Physical Exam
Personal Health

What Is a Physical Exam and What Can You Expect?

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You likely already know that exercise and a healthy diet are critical to proactive good health, but you might not realize how critical a routine physical examination is to your overall preventive medicine plan.

One study published in the American Journal of Medicine revealed that inadequate physical examination is a significant source of medical errors and subsequent adverse effects. Meanwhile, a Critical Methods study says a "thoughtfully performed" exam yields roughly 20 percent of the data your physician needs to diagnose and manage symptoms.

What Is a Physical Exam?

A physical exam can be general or specific to a particular problem. Your primary care physician conducts an overall physical exam at least once annually; this may be more frequent if specific health issues are being managed. A cardiologist's examination, on the other hand, may focus on heart-related health markers, some of which are included in a general physical.

All physicals integrate your medical history. Health questions about you, your parents, your grandparents, your siblings, and your children become part of the diagnostic picture. Be prepared by researching this information beforehand. Other information you'll provide includes medications you take -- both prescribed and over-the-counter -- as well as any previous medical procedures, tests, doctors, and treatments.

Elements of a Physical Exam

When asking, "What is a physical exam?" health care consumers should know its essential elements. A thorough physical examination covers head to toe and usually lasts about 30 minutes. It measures important vital signs -- temperature, blood pressure, and heart rate -- and evaluates your body using observation, palpitation, percussion, and auscultation.

  • Observation includes using instruments to look into your eyes, ears, nose, and throat. Your doctor will look at skin color, lesions, and note any hygienic issues. He or she may examine other parts of your body if symptoms or medical history indicates the need.
  • Your doctor will palpitate -- touch -- certain parts of your body, feeling for unusual lumps, checking organ size and shape, and checking responses.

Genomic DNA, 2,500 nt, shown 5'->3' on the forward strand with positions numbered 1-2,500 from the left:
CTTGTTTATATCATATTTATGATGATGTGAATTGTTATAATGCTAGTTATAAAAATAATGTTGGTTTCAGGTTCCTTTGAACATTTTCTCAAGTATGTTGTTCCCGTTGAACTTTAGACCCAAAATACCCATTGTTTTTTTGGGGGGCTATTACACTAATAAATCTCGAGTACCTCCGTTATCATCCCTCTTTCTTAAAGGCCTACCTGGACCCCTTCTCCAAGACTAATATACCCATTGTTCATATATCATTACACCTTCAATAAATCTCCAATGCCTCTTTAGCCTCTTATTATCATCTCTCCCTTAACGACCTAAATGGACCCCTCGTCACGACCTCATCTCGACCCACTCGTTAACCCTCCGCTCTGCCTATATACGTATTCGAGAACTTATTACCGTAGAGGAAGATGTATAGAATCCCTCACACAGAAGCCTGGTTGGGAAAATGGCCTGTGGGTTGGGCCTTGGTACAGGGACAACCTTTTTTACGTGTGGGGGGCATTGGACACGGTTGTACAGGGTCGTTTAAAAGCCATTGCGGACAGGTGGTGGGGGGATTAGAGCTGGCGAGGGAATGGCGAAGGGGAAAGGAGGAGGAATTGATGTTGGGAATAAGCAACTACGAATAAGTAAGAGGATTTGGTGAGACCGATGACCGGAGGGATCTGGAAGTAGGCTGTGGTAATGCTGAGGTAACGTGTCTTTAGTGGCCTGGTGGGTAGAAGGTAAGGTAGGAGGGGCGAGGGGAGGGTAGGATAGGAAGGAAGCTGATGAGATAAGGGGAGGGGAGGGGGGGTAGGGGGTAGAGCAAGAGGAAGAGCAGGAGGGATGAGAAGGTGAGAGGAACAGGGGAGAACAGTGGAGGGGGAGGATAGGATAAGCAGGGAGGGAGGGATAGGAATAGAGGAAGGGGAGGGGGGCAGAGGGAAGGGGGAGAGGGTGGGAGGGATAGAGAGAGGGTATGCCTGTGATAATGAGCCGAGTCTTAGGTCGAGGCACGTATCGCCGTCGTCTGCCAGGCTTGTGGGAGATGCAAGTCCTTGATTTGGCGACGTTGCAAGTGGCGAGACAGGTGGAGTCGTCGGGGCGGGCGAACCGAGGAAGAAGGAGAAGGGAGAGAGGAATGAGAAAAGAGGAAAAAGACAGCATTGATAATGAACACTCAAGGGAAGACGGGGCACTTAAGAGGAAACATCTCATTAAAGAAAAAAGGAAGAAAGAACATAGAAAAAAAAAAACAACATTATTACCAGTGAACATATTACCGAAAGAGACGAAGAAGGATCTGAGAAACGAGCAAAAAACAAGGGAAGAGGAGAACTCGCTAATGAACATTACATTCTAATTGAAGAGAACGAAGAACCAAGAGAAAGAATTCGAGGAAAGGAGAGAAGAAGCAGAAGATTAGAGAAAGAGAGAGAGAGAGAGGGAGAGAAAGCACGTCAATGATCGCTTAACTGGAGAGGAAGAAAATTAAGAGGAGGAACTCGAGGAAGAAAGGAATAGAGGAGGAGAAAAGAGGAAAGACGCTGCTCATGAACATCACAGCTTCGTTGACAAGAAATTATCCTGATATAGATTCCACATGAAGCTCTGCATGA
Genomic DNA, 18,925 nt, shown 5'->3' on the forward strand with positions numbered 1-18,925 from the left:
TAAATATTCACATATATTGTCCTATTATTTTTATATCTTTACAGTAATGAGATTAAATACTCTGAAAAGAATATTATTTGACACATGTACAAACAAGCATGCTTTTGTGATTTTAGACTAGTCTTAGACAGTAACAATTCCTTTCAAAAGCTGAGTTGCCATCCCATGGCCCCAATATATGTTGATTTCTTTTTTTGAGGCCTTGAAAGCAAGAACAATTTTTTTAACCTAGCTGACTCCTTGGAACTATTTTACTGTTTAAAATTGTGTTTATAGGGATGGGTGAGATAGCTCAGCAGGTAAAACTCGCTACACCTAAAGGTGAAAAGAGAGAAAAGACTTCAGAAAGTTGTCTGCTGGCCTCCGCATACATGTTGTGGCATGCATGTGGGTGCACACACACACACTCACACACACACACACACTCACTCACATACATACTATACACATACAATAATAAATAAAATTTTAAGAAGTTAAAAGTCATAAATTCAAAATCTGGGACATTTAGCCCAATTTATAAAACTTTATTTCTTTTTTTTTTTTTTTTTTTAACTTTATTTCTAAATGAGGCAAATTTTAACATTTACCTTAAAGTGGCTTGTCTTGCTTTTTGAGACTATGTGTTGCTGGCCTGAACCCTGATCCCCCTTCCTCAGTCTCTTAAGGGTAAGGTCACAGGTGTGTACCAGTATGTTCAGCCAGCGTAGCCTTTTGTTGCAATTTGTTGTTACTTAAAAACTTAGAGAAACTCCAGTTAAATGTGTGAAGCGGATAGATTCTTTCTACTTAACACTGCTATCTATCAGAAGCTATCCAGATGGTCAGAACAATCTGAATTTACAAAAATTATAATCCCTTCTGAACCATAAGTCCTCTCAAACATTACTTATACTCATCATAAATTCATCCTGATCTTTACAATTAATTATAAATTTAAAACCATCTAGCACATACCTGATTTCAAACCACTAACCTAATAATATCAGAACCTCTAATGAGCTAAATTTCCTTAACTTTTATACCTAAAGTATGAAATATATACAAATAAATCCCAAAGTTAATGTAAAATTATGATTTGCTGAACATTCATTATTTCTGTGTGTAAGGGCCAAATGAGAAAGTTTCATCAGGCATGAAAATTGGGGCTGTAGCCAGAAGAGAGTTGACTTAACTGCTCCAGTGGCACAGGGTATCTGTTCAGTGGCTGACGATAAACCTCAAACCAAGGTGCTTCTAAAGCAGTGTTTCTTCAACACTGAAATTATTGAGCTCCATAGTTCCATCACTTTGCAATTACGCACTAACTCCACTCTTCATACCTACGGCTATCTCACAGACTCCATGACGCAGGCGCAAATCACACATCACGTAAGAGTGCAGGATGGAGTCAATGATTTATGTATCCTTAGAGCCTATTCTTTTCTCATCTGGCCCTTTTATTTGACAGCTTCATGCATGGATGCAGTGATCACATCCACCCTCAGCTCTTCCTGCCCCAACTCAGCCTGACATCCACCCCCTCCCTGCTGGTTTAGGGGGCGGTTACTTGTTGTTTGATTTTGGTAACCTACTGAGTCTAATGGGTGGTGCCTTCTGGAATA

• By placing one hand over your abdomen and tapping it with the other, the doctor is relying on percussion to determine organ location, identify blockages, and pinpoint any problem areas. Reflexes are checked with the use of a small rubber hammer.
  • Auscultation involves the use of a stethoscope to listen to your heart, lungs, and bowels.

Tests You Might Encounter

Your doctor may perform tests specific to something revealed from your medical history, your symptoms, or the physical examination. He or she should explain what the test is looking for and what will be done with the information.

Common laboratory tests that make up part of the physical examination may include having blood drawn to test for body chemistry, the presence of pathogens, or body functions. A urine specimen checks for kidney and urinary tract health, and gender-specific issues. Certain symptoms may require taking stool and sputum cultures.

Imaging studies may include X-rays, computer tomography (CT), or magnetic resonance (MRI) scans. An electrocardiogram (EKG) measures heart activity.

Your doctor may also rely on more specialized and in-depth diagnostics. In this case, sleep studies, home monitoring devices, and any number of other tools could become essential after you leave the office.

Physical Examination Is Teamwork

There are things you can do to help ensure a thorough exam. Your physician needs honest and complete information, and having all your medications and medical records on hand saves time and paints a clearer picture.

A growing diagnostic trend relies more on technology than hands-on care. If you go for a physical examination, your doctor may touch less and test more. While physicians debate the impact of this trend, patients still expect physician contact from a physical examination. It all comes down to trust; what matters is whether you believe your doctor knows what he or she is doing, however they're doing it.

Though your doctor conducts the examination, you're in charge. You can refuse any part of the exam, tests, or treatments ordered. Just be sure you fully understand the consequences of such a decision. Expect politeness, but respect the doctor's need to control the examination. Take notes, and have questions prepared in advance.

A physical examination can save your life and is often the only way you or your doctor become aware of a problem. What the doctor learns from the exam helps determine the best treatment options. Yet the doctor is only part of the team. Take charge of your future by staying active, eating right, and being proactive about your health.

Posted in Personal Health

Since retiring from a career as a medical, geriatric, and public social worker, Charles Hooper has published hundreds of articles and blog posts on a variety of topics, including health and medicine, politics and government, and advocacy. Charles graduated from the University of North Carolina at Chapel Hill with a master's degree in social work. He received an Outstanding Scholar award and graduated with honors from the University of North Carolina at Asheville, where he majored in sociology and political science.

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*This information is for educational purposes only and does not constitute health care advice. You should always seek the advice of your doctor or physician before making health care decisions.